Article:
Contributing to a Github repository
Github is a popular collaborative platform for programming. Files for a project are stored in repositories (repos) that are publicly accessible. Github users can contribute to growing and improving the repos through a process of fork-branch-edit-pull-merge. Scott Lowe has published a helpful tutorial for the fork and branch workflow.
This short article presents similar information from Scott's post and is a step-by-step instructions for publishing updates to an existing repo as (1) the owner and (2) a contributor. There may be other ways of updating a repo, so this article presents one way that works.
The beginning point for this article assumes that the repo has already been created on Github with a public repository url in the form https://github.com/owner/repo.git and that you have Github installed on your pc and can run commands with >git . All of the code commands are executed in Windows 10 command prompt which is run using "cmd". The repo for this example is https://github.com/footprintzero/foodwall
From command prompt update your git instance settings. You should be in the root directory one level above your repo. You only need to do this when you change repos or accounts ~root> git init ~root> git config - -global user.name footprintzero
Clone the repo onto your pc. This step should be skipped if you already have a local repo, otherwise you will see an exception mentioning that the folder already exists. ~root> git clone https://github.com/footprintzero/foodwall.git
Move into the local repo directory on your pc ~root>cd foodwall
Connect your git instance to the repo ~root\foodwall> git remote rm origin ~root\foodwall> git remote add origin https://github.com/footprintzero/foodwall.git
Sync your local copy to the master repo ~root\foodwall> git pull master master
Create a branch ~root\foodwall> git checkout -b owner_update
Apply edits to your local copy. Once you are ready, move to step 8
Push a commit request to your Github account ~root\foodwall> git add - -all ~root\foodwall> git commit -m "comments for owner update" ~root\foodwall> git push origin owner_update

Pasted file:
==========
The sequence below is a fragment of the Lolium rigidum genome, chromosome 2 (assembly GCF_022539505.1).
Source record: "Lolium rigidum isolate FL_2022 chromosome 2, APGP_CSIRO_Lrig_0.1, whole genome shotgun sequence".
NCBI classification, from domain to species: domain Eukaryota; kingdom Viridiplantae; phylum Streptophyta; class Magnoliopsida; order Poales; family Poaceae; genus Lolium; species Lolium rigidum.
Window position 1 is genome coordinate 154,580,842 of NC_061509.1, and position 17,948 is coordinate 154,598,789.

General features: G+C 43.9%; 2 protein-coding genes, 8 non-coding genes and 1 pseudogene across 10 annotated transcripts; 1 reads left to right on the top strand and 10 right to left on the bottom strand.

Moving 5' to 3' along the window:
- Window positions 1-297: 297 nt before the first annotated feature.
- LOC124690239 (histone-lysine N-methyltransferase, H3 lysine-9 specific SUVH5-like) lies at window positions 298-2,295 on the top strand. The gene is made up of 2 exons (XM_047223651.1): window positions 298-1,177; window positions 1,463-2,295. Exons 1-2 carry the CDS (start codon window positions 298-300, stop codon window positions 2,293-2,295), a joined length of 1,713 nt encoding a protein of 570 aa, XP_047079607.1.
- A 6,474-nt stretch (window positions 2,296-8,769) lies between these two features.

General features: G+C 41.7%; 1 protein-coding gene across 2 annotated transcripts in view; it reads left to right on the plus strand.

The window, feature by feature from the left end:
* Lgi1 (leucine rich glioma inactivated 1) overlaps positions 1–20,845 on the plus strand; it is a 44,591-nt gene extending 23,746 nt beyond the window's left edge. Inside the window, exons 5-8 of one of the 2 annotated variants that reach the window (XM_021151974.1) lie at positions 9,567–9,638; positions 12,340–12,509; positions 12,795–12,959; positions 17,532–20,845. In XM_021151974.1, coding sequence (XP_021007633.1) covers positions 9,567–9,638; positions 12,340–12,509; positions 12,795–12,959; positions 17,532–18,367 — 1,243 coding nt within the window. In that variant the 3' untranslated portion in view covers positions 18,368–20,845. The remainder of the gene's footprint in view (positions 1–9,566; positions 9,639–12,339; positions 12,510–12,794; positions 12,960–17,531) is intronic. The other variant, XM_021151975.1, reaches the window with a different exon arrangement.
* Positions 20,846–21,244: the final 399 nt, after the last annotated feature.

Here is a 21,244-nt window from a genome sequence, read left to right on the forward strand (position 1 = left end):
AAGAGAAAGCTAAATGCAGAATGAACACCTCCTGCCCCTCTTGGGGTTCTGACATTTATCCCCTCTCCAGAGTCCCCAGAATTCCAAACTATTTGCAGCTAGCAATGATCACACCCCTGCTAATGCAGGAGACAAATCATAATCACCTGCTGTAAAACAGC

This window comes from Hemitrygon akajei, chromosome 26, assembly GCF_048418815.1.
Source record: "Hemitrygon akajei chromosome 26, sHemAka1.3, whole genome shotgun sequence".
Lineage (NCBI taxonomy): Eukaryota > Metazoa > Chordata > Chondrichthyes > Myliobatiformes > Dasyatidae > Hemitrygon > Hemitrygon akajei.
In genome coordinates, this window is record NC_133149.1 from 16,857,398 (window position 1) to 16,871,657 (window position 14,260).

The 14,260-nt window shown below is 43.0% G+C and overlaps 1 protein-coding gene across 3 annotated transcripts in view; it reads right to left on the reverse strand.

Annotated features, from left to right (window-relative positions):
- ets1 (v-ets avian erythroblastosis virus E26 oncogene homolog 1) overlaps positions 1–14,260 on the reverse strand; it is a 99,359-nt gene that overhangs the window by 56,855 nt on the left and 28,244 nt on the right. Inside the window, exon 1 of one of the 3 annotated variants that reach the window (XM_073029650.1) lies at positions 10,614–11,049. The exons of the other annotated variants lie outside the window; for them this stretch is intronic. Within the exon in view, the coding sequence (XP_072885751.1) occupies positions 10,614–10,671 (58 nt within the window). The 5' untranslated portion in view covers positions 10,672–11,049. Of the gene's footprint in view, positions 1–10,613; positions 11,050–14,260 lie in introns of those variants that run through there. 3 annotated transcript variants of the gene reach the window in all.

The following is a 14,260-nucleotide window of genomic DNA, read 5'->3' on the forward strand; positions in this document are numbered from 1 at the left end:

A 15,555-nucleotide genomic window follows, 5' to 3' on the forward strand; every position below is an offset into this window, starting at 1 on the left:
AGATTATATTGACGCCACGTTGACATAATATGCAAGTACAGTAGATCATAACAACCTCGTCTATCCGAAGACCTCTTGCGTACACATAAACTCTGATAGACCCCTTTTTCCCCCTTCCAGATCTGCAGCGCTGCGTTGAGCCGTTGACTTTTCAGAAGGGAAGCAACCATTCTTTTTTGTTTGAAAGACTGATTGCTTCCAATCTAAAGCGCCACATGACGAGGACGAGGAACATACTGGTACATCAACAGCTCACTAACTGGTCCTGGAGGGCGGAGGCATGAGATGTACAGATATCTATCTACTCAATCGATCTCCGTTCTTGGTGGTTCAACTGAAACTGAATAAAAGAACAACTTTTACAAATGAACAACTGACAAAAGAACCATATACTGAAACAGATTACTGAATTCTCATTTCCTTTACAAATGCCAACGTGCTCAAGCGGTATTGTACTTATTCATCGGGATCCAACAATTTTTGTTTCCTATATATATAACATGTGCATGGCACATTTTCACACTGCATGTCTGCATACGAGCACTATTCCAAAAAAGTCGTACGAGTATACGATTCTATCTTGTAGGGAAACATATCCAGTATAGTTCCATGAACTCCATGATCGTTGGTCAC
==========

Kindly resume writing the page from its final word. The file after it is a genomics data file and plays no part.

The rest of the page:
You should be promoted to authorize by supplying your username and password
Login to your Github account and add commentary about your branch, create the pull request using the Github web browser interface.
As the owner - review the pull request and apply the changes via Merge.
Contributor to someone else's Repo
As a contributor, the steps of creating a branch, editing and pushing the commit request are identical to those as the owner. The difference is that instead of working on the master, you are working on a fork of the master that resides in your contributor Github account. This section will cover the differences between the owner and contributor, so read first the owner steps above as they will not be repeated in detail below.
Create a fork from the master. Login to your Github account and navitate to the master repo url https://github.com/footprintzero/foodwall . Next click "Fork" in the top right corner. Now you should have a new repo under your account. This is the fork. You only need to create a fork once and you can continue to re-use this fork for all subsequent updates. https://github.com/taylorhickem/foodwall
Update your github instance. Same as the owner, only in this case you use your contributor account. ~root> git config - -global user.name taylorhickem
Clone your fork and move into the directory ~root> git clone https://github.com/taylorhickem/foodwall.git ~root> cd foodwall
Connect your git instance and sync to the master repo using upstream command ~root\foodwall> git remote add upstream https://github.com/footprintzero/foodwall.git ~root\foodwall> git pull upstream master
The remaining steps are the same as owner for checking out a branch, editing and pushing a commit request. When prompted for credentials enter your contributor account username and password. Login to Github to review and submit your pull request, where you can add more detail to your pull request by summarizing the changes with HTML and file attachments. You have control of applying changes to your fork, however the repo owner retains control of merges to the master.